My mother wanted a small patch of land with some cows and some chickens. Maybe Matt Dillon would drop by, sit on a porch chair and stretch out his legs as they chatted. Gunsmoke was one of her favorite TV shows of all time. She even called the key character, “My Matt.”
She also loved Alfred Hitchcock, in all his different incarnations. Once he was successful, his remote home was called “The Farm.” He once said, “All I need is a snug little house with a good kitchen.” Straight out of my mother’s mouth!
Hitch produced and/or directed many movies, and oversaw two versions of his own TV show. He had his own anthology magazine. He was “My Alfie” to my mother and she read those pulp magazines, and saw as many shows as possible.
How can I ever forget the time my mother – of all people – took me to see PSYCHO. The shower scene was dramatic enough – I thought the film showed RED blood – but a later scene terrified me. Not to spoil the movie for the one dozen people who have not seen it, but at one point, someone is walking into a basement with one hanging light bulb. By the crescendo in the music, and by the swaying of the light bulb, I knew SOMETHING was about to scare us. I was almost 15 years old, but I actually hid behind the seat in front of me! But I made a critical mistake and looked out just at the reveal! Now THAT was scary!!!
Hitchcock and my mother were born the same year, 1899. They were both born in England. Both loved drama, murder, and mystery. Both were Catholic. Both were fascinated by crime. Both became American citizens.
My mother loved to direct little productions, and played a couple of bit parts in community theater in her later years. If you watch the credits of Hitchcock’s early films closely enough, you will see wardrobe by Marianne. Just Marianne. No last name. I chuckle as I think how that could have been my mother!
I was delighted to win a drawing on Goodreads for a copy of A BRIEF LIFE: ALFRED HITCHCOCK by Peter Ackroyd. Although it reads like a Reader’s Digest Condensed book, or a cut and paste from Wikipedia, it really is a perfect introduction to Hitch. Maybe I’ll get a bigger tome at a later date, but for now, A Brief Life is “just right.”
That isn’t to say it is perfect. As it gives a synopsis of Hitchcock’s films, a couple of the snippets are just that – too short. As if they were a roll of film with the ending cut off and left on the editing room floor. Or during a Wikipedia cut and paste, not all the original articles made it to the final copy.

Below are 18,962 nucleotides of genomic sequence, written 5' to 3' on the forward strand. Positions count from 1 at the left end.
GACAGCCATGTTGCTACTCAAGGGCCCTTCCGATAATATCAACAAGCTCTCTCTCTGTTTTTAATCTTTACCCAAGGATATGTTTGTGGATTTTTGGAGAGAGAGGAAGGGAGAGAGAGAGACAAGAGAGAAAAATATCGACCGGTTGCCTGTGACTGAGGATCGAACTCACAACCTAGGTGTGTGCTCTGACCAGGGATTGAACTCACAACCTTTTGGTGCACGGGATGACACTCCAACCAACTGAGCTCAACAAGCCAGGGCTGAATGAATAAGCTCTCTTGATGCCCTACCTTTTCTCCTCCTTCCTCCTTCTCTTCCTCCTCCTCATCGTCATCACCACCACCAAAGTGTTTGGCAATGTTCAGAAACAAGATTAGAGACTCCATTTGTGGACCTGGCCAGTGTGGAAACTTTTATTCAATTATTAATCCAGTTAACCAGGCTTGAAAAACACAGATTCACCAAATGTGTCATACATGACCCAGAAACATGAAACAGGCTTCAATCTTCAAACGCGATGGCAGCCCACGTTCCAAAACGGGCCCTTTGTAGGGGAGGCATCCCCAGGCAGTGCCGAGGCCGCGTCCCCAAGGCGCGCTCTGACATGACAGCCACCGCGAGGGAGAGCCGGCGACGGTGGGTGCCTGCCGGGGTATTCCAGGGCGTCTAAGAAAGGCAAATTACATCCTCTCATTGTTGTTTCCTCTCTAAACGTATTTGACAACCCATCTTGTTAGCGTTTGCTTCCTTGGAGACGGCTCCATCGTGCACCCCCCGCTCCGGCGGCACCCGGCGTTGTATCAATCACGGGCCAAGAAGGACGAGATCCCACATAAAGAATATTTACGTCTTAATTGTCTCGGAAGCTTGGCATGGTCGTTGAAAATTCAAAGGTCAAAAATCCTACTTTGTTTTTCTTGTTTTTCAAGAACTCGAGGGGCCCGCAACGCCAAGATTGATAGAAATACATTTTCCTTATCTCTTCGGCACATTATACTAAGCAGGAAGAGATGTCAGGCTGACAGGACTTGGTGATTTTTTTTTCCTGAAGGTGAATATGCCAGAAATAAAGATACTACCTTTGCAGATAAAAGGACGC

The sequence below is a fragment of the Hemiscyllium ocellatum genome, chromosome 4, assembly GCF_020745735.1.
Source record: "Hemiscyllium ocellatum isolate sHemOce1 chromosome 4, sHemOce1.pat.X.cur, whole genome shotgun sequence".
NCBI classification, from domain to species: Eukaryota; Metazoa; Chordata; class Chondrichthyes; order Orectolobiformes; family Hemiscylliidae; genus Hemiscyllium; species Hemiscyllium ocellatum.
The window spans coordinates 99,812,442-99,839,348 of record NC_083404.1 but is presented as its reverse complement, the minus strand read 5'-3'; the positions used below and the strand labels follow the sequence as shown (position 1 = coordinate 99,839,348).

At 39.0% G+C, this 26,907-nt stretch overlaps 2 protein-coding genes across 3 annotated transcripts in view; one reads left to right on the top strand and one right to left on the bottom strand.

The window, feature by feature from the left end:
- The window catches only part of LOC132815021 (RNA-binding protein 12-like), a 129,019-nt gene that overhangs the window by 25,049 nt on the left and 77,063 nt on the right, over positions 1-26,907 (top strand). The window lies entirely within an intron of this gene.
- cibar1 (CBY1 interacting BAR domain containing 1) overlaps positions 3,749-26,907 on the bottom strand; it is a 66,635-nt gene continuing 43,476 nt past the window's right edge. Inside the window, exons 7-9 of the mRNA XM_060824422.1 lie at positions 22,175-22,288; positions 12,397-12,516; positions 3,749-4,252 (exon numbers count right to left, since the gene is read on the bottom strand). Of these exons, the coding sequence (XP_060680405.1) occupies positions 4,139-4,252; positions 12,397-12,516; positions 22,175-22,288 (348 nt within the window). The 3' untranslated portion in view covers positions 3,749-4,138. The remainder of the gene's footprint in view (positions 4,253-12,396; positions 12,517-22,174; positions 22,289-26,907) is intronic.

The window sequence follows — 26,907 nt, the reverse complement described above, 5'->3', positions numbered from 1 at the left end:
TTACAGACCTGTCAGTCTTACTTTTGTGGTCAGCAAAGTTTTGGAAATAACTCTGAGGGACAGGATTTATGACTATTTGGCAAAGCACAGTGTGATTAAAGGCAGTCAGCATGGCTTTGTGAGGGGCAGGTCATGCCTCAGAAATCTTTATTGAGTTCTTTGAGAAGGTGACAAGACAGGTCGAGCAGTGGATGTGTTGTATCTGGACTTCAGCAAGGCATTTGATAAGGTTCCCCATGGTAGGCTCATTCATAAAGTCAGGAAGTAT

What is left, however, is mostly satisfying. The title, after all, is A BRIEF LIFE. And that doesn’t apply to Hitch, who lived to be over 80. Quite remarkable for a man who carried so much weight. (He often used his corpulent profile to advantage.)
Hitchcock invented or adapted many different film techniques. The audience was treated to unique perspectives, and if a movie were to be studied in a class, plot hints and psychology abound. Overflow. Hitchcock said that “audiences should see his films at least twice simply because on the first occasion they are swallowed up in a delirium of images and scenes, surprises and disasters. He wanted them to look carefully at what was being projected on the screen. If the film were to be slowed down, for example, scene gradually dissolving into scene, they would become aware of the craft and care that fill every frame.”
At the same time, Hitch would relegate a hit or a miss as, “only a movie.” “I don’t give a damn what the film is about.” It only comes down to “How do you apply glue to the seats of the audience?”
One cool factoid I learned from this book is that John Williams scored Hitch’s last film, FAMILY PLOT. Williams is my favorite composer of all time, modern or classical.
My biggest complaint about this book, and it is a BIG complaint, is the fact this edition is one of those cheapo printing jobs. You know, the ones with literally rough edges. It is obvious to me that certain books with multiple printings get careless farther and farther along in their lives. Gilt pages from a first edition turn into jagged edges by the third or fourth printing. Damn hard to turn the pages. I am convinced the publishers fail to turn the manuscript around for one last KER-CHUNCK of the cutting knife to make the outside edge smooth.
Just one more slice.
That’s all I ask.